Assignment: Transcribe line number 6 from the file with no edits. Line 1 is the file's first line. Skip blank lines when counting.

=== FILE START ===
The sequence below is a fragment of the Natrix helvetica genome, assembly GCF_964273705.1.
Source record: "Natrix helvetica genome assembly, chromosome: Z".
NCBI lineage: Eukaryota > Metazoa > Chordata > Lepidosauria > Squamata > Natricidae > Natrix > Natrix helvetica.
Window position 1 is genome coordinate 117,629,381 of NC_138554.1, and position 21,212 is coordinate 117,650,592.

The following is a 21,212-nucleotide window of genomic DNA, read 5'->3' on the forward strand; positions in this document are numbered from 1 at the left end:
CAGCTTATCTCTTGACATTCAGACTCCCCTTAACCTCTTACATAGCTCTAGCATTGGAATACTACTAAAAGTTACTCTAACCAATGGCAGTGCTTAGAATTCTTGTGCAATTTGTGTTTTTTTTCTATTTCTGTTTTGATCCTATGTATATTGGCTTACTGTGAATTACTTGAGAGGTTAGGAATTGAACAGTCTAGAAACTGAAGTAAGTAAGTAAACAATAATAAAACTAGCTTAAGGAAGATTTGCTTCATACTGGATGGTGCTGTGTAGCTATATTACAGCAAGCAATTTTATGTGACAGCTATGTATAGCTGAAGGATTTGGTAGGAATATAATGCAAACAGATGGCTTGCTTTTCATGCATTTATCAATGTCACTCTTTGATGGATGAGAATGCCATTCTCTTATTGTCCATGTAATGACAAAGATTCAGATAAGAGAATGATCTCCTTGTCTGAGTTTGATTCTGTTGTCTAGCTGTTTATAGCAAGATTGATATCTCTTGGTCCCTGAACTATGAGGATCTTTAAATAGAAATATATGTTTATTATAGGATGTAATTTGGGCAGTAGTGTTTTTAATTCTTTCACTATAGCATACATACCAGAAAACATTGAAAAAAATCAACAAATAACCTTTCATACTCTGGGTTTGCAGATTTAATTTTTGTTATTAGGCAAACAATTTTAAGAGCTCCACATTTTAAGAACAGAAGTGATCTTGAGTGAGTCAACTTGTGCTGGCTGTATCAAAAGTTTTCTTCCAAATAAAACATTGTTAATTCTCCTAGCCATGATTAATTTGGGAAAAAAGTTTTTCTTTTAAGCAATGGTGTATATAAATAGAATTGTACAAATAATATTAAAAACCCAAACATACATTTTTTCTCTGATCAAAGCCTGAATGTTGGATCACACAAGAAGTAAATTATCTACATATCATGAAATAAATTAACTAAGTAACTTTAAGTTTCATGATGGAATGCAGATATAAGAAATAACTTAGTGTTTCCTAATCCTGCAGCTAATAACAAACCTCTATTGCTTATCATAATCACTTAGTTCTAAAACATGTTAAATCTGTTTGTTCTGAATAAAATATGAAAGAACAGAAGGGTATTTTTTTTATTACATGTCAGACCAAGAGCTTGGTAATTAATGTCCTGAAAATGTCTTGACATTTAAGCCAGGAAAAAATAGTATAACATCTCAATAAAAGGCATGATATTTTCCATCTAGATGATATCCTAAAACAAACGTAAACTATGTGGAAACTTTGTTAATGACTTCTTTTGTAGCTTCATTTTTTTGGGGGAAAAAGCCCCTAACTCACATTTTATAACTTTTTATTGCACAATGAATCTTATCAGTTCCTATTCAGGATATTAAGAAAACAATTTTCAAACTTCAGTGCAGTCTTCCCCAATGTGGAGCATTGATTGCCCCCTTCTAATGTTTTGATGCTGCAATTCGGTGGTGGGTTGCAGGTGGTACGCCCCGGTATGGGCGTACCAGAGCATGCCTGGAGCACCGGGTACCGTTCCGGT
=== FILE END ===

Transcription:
CAGCTTATCTCTTGACATTCAGACTCCCCTTAACCTCTTACATAGCTCTAGCATTGGAATACTACTAAAAGTTACTCTAACCAATGGCAGTGCTTAGAATTCTTGTGCAATTTGTGTTTTTTTTCTATTTCTGTTTTGATCCTATGTATATTGGCTTACTGTGAATTACTTGAGAGGTTAGGAATTGAACAGTCTAGAAACTGAAGTAAGTAAGTAAACAATAATAAAACTAGCTTAAGGAAGATTTGCTTCATACTGGATGGTGCTGTGTAGCTATATTACAGCAAGCAATTTTATGTGACAGCTATGTATAGCTGAAGGATTTGGTAGGAATATAATGCAAACAGATGGCTTGCTTTTCATGCATTTATCAATGTCACTCTTTGATGGATGAGAATGCCATTCTCTTATTGTCCATGTAATGACAAAGATTCAGATAAGAGAATGATCTCCTTGTCTGAGTTTGATTCTGTTGTCTAGCTGTTTATAGCAAGATTGATATCTCTTGGTCCCTGAACTATGAGGATCTTTAAATAGAAATATATGTTTATTATAGGATGTAATTTGGGCAGTAGTGTTTTTAATTCTTTCACTATAGCATACATACCAGAAAACATTGAAAAAAATCAACAAATAACCTTTCATACTCTGGGTTTGCAGATTTAATTTTTGTTATTAGGCAAACAATTTTAAGAGCTCCACATTTTAAGAACAGAAGTGATCTTGAGTGAGTCAACTTGTGCTGGCTGTATCAAAAGTTTTCTTCCAAATAAAACATTGTTAATTCTCCTAGCCATGATTAATTTGGGAAAAAAGTTTTTCTTTTAAGCAATGGTGTATATAAATAGAATTGTACAAATAATATTAAAAACCCAAACATACATTTTTTCTCTGATCAAAGCCTGAATGTTGGATCACACAAGAAGTAAATTATCTACATATCATGAAATAAATTAACTAAGTAACTTTAAGTTTCATGATGGAATGCAGATATAAGAAATAACTTAGTGTTTCCTAATCCTGCAGCTAATAACAAACCTCTATTGCTTATCATAATCACTTAGTTCTAAAACATGTTAAATCTGTTTGTTCTGAATAAAATATGAAAGAACAGAAGGGTATTTTTTTTATTACATGTCAGACCAAGAGCTTGGTAATTAATGTCCTGAAAATGTCTTGACATTTAAGCCAGGAAAAAATAGTATAACATCTCAATAAAAGGCATGATATTTTCCATCTAGATGATATCCTAAAACAAACGTAAACTATGTGGAAACTTTGTTAATGACTTCTTTTGTAGCTTCATTTTTTTGGGGGAAAAAGCCCCTAACTCACATTTTATAACTTTTTATTGCACAATGAATCTTATCAGTTCCTATTCAGGATATTAAGAAAACAATTTTCAAACTTCAGTGCAGTCTTCCCCAATGTGGAGCATTGATTGCCCCCTTCTAATGTTTTGATGCTGCAATTCGGTGGTGGGTTGCAGGTGGTACGCCCCGGTATGGGCGTACCAGAGCATGCCTGGAGCACCGGGTACCGTTCCGGT